The use of supplemental oxygen in preterm infants continues to be a challenge as sustained low and high oxygen, and fluctuations in oxygen have been implicated in infant morbidity. In a large multi-center trial (Surfactant, Positive Pressure, and Oxygenation Randomized Trial or SUPPORT), preterm infants randomized to a low level of oxygen revealed an unexpected increase in infant mortality. In addition, data in a subcohort of infants enrolled in the trial showed a higher incidence of fluctuations in oxygen levels, or intermittent hypoxia (IH) events, in the low oxygen saturation target group. Therefore, although the cause for the increased infant mortality is unknown, intermittent hypoxia may have played a key role. Our objective for this proposal is to quantify patterns (incidence, duration, severity an timing) of intermittent hypoxia and their interaction with baseline oxygen saturation in infants who died compared to infants who survived. Existing continuous pulse oximetry recordings from the SUPPORT trial will be reviewed for infants who died and compared to SUPPORT trial infants who survived. A novel computer program and techniques developed by our group will be used to analyze both baseline oxygen saturation and the incidence and patterns of oxygen fluctuations on a daily basis to identify variations in oxygenation associated with infant mortalit. Early identification of risk patterns of oxygen fluctuations may lead to timely intervention to reduce infant mortality in this high risk cohort.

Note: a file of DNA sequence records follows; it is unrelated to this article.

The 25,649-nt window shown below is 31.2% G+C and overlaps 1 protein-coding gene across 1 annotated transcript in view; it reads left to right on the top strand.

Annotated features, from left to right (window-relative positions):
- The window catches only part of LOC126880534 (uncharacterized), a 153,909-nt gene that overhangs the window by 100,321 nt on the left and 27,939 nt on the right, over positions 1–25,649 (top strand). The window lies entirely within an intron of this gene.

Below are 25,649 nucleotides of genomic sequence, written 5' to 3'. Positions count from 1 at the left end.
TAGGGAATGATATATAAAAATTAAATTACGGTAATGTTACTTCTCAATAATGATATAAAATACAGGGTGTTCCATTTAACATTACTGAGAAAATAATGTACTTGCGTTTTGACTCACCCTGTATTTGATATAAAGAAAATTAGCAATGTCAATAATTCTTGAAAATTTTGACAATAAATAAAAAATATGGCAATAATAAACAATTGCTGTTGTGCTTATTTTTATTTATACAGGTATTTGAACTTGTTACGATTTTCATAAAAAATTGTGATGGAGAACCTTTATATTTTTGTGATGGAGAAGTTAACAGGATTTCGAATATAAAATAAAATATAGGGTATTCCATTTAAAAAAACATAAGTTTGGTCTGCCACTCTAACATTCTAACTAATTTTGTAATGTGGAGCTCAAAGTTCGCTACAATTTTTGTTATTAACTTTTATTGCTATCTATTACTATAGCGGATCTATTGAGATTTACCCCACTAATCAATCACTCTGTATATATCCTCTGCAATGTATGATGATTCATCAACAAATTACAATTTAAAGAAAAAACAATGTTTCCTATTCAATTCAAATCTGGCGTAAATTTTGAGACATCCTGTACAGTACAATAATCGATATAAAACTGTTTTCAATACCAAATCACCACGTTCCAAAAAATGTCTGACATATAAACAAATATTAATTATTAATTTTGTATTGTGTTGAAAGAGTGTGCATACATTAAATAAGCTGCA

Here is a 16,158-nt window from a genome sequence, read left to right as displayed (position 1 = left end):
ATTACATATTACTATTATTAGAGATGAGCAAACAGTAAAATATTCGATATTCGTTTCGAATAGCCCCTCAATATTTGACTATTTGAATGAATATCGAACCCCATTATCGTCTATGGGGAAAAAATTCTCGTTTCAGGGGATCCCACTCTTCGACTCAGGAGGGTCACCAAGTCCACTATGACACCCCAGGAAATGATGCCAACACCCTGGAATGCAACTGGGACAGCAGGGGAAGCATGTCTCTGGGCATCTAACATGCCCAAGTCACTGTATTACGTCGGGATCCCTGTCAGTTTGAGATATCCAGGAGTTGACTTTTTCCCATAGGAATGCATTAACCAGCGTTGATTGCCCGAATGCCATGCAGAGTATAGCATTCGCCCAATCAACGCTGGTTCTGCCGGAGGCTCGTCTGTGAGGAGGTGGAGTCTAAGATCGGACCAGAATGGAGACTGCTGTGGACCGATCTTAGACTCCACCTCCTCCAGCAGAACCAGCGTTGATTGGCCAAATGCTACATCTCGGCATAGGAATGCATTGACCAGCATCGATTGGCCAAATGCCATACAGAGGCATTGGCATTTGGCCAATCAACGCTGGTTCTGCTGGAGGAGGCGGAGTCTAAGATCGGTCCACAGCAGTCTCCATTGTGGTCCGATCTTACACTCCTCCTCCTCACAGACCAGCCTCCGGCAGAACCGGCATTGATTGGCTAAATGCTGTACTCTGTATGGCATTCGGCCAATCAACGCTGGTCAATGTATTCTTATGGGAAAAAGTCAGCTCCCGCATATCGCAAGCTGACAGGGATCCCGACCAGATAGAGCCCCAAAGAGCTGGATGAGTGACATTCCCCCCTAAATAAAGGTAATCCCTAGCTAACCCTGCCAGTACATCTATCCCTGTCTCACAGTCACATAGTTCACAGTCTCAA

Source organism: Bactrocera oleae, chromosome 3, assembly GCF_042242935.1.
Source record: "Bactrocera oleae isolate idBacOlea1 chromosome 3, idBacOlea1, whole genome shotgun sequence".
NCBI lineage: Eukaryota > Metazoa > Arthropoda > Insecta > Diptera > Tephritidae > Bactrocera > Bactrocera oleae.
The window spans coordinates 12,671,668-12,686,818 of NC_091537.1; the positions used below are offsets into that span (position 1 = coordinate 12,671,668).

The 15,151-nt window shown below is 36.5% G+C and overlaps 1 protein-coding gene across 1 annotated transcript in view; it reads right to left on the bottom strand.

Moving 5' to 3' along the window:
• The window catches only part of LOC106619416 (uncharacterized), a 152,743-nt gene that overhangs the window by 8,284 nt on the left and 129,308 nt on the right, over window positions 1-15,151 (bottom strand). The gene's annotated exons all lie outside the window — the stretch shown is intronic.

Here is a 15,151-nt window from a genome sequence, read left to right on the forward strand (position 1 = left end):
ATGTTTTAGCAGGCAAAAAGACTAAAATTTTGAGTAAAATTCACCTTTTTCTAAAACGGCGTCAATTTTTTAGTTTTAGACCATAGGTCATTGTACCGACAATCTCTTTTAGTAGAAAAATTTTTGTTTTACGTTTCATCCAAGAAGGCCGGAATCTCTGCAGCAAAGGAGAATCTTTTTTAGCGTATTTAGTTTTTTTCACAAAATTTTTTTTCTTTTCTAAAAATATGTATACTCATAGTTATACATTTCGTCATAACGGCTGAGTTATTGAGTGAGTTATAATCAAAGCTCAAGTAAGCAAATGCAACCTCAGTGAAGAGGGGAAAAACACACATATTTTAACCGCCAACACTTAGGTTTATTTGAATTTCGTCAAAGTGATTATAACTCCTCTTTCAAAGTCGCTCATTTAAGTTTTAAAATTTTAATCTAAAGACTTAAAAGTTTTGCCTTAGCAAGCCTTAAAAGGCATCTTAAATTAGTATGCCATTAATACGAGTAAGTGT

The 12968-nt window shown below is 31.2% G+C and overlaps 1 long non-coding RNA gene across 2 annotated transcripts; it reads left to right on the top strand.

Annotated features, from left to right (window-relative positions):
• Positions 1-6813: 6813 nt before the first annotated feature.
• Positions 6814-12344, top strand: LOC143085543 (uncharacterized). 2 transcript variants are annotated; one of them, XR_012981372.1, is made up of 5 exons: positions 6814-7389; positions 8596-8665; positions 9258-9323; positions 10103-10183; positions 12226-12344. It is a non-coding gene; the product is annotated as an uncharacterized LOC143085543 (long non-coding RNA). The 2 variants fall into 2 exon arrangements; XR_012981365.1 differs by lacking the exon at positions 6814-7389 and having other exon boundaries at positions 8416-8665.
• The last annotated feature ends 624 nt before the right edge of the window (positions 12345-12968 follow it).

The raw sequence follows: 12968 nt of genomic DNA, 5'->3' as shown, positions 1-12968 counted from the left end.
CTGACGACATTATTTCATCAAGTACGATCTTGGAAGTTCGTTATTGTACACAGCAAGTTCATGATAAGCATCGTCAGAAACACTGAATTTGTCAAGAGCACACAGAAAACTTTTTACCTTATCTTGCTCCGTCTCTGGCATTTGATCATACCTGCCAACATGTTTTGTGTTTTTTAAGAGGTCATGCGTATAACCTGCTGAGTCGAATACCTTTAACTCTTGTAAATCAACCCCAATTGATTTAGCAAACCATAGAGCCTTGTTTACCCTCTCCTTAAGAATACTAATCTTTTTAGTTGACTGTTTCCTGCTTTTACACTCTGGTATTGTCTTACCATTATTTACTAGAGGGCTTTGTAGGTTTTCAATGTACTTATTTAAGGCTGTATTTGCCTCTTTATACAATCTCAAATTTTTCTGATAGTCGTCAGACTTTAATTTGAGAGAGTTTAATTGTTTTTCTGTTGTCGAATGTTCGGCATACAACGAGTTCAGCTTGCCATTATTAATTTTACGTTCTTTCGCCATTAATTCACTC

The purpose of the proposal is to identify differences in fluctuations in oxygenation and their accompanying interaction with baseline oxygen saturation associated with mortality in preterm infants. Earlier recognition of these at risk patterns may improve timely clinical intervention to reduce the incidence of preterm infant death.